Executives from the crude-processing companies met with Indian oil ministry officials yesterday to discuss alternatives, including routing remittances through Russia, the people said, declining to be identified because the information is confidential. Other options include stopping purchases from Iran altogether and importing from other countries, they said. Indian officials are scheduled to visit Tehran for trade talks starting Jan. 16, two of the people said.
“This is a serious issue,” Praveen Kumar, an oil and gas analyst at Facts Global Energy in Singapore, said in a telephone interview. “India doesn’t seem to have a plan B at the moment. The refiners will be worried about what they are going to do.”
Mangalore Refinery & Petrochemicals Ltd. and Hindustan Petroleum Corp. (HPCL) are among Indian buyers struggling to find lenders willing to handle payments to Iran because of sanctions against banks in the Gulf state. Saudi Arabia will increase crude exports to some Indian refiners this year as they seek to diversify supplies, four people with knowledge of the plans said Nov. 15. Indian Prime Minister Manmohan Singh discussed alternative financial conduits with Russian officials during his visit to Moscow in December.
Strait of Hormuz
The European Union will discuss imposing harsher sanctions on Iran, including a ban on crude imports, in response to the country’s nuclear program when the bloc’s foreign ministers meet on Jan. 30. Iranian Vice President Mohammad Reza Rahimi said Dec. 27 that his nation would block fuel shipments through the Strait of Hormuz, a transit point for a fifth of the world’s oil, if penalties are imposed, according to a report by the Islamic Republic News Agency.
Crude rose as much as much as 1.5 percent to $102.87 today in New York, extending this month’s gain to almost 4 percent.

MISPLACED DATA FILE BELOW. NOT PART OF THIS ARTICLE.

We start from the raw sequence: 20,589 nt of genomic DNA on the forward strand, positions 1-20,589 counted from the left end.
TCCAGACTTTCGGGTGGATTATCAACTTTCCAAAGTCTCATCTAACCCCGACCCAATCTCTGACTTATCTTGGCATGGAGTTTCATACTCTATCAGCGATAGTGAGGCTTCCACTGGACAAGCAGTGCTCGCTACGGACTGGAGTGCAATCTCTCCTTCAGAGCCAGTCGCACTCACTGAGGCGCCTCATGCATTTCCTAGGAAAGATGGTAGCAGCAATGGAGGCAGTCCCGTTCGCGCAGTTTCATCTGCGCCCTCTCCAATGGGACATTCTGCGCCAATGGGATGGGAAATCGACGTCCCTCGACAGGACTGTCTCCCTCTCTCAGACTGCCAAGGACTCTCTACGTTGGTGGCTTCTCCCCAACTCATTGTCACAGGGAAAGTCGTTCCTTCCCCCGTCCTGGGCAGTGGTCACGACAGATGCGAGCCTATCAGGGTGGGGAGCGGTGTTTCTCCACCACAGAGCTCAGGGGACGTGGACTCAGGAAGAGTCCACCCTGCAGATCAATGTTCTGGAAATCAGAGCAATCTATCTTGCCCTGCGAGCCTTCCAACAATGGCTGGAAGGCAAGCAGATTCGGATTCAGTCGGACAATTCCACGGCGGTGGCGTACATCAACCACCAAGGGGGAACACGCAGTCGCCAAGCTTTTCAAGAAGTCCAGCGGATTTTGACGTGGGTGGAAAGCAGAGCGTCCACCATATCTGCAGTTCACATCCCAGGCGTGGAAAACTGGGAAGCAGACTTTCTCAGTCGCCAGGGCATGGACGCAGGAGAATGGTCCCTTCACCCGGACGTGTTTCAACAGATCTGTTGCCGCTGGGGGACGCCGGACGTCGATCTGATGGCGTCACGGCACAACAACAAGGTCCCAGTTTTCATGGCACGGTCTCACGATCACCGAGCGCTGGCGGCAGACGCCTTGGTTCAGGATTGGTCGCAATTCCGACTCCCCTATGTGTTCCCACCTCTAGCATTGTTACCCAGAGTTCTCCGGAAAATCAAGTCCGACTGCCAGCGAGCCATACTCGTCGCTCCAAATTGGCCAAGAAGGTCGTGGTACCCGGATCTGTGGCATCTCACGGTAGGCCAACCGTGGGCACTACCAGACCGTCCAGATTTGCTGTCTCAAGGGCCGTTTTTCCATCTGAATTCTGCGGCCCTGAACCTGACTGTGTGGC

“The supply side shock potential is keeping the oil price where it is,” said David Lennox, a resource analyst at Fat Prophets in Sydney who forecasts New York crude will average $110 this year.
India, which got 11 percent of its crude imports from Iran last year, is exploring the option of making payments for Iranian crude through Russia’s Gazprombank OJSC (GZPR), though no deal has been reached, three of the people said yesterday. OAO Gazprom (GAZP), the world’s biggest natural gas producer, owns about 42 percent of Gazprombank, according to the lender’s website.
Andrei Serov, a Moscow-based spokesman at Gazprombank, wasn’t available for a comment at his office because of a holiday in Russia.
“Russia has stayed away from sanctioning Iran, so this route might just work for India,” Facts’ Kumar said.
Bharat Petroleum Corp. (BPCL), or BPCL as India’s second-largest state refiner is known, planned to pay Iran for crude purchases by using the accounts of other government-run processors at Halk Bank, three people with knowledge of the situation said Dec. 21. That plan has now been rejected by the Turkish lender after BPCL made some payments, three of the people said yesterday.
Nobody answered a phone message left by Bloomberg News yesterday at Halk Bank’s office in Ankara.
BPCL, which started buying about 20,000 barrels a day of Iranian crude through a term contract in September, is considering whether to stop taking supplies, they said. Other Indian companies that buy Iranian crude include Essar Oil Ltd. (ESOIL) and Indian Oil Corp.
Term contracts for other Indian buyers of Iranian crude run from April to March, the people said. The refiners have yet to renew their deals for the next financial year, they said.
Indian refiners’ debts to Iran for purchases rose to as much as $5 billion in July, the Islamic Republic News Agency cited Central Bank Governor Mahmoud Bahmani as saying. The outstanding payments threatened to jeopardize about $9.5 billion in annual trade between the nations, with Iran telling customers they wouldn’t receive August shipments unless the bills were paid, according to the Fars news agency. The refiners started clearing the outstanding payments in August after Halk Bank agreed to make transfers.
U.S. President Barack Obama on Dec. 31 signed into law measures that deny access to the U.S. financial system to any foreign bank that conducts business with the central bank of Iran. The law includes language that allows the president to waive the sanctions if he determines they would threaten national security.